Veterinary YouTube series posts two new stories, now features 21 vets in 13 states

Veterinarians On Call, the popular YouTube series celebrating the work of veterinarians around the U.S., released two new videos this month, a dog story and cat story, in advance of the Western Veterinary Conference. The series of video shorts now features 21 veterinarians from 13 states. Twenty-eight videos have been published to date, with another 12 in production.

One video released celebrates the perseverance of Dr. Linda Randall, an African-American veterinarian who established her own practice to serve pets and pet owners in northern Ohio, such as her 11-year-client Border Collie Leah and her owner Angie.

 

Veterinarians On Call has logged more than 565,000 views and attracted more than 850 subscribers on YouTube.

The series is presented by Zoetis™ (zō-EH-tis), an animal health company dedicated to supporting its customers and their businesses. The series was developed under the guidance of Clint Lewis, President of the U.S. for Zoetis, as part of the company’s Commitment to Veterinarians™ platform. www.zoetisUS.com.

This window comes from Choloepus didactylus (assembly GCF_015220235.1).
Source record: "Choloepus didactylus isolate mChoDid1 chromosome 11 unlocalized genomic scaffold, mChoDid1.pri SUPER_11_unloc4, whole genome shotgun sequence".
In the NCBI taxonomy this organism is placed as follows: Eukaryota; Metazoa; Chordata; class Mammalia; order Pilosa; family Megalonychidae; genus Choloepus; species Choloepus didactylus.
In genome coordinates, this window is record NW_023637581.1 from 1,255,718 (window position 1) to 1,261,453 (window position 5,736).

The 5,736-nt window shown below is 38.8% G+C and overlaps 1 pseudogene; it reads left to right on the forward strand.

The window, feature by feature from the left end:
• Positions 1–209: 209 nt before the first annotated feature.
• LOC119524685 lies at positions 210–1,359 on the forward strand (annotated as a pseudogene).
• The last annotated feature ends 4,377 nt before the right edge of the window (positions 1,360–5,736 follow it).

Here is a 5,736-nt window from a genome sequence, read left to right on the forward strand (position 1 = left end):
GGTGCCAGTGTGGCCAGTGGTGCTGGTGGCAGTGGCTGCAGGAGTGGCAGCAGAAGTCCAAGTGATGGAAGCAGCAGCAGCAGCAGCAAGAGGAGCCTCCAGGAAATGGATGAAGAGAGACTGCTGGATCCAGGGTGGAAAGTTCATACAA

Building on a 60-year history as the animal health business of Pfizer, Zoetis discovers, develops, manufactures and markets veterinary vaccines and medicines, with a focus on both farm and companion animals.

Veterinarians On Call is produced by Essex Television, the Connecticut TV production company behind the popular, long-running Discovery Velocity network TV show Chasing Classic Cars.

 

Book Review: The Rescue Team by Billi Tiner

When I  first met Author Billi Tiner  on Twitter and saw the cover of  The Rescue Team, the first thing that intrigued me about this wonderful book for youngsters in the “middle grades” or grades 9-12, was the cover! The cover features the two “stars” of this heartwarming and excitement filled book, Ellie, a Border Collie with an endearing “smile”  and a penchant for “spinning”, ( Shelties can certainly relate!), who was unceremoniously “dumped” off at a shelter when his owners discovered they were going to have a baby, and Toby, a silver-gray tabby cat, who was also treated less than admirably by his owners.  For those who read both of my blogs, do these two remind you of anybody?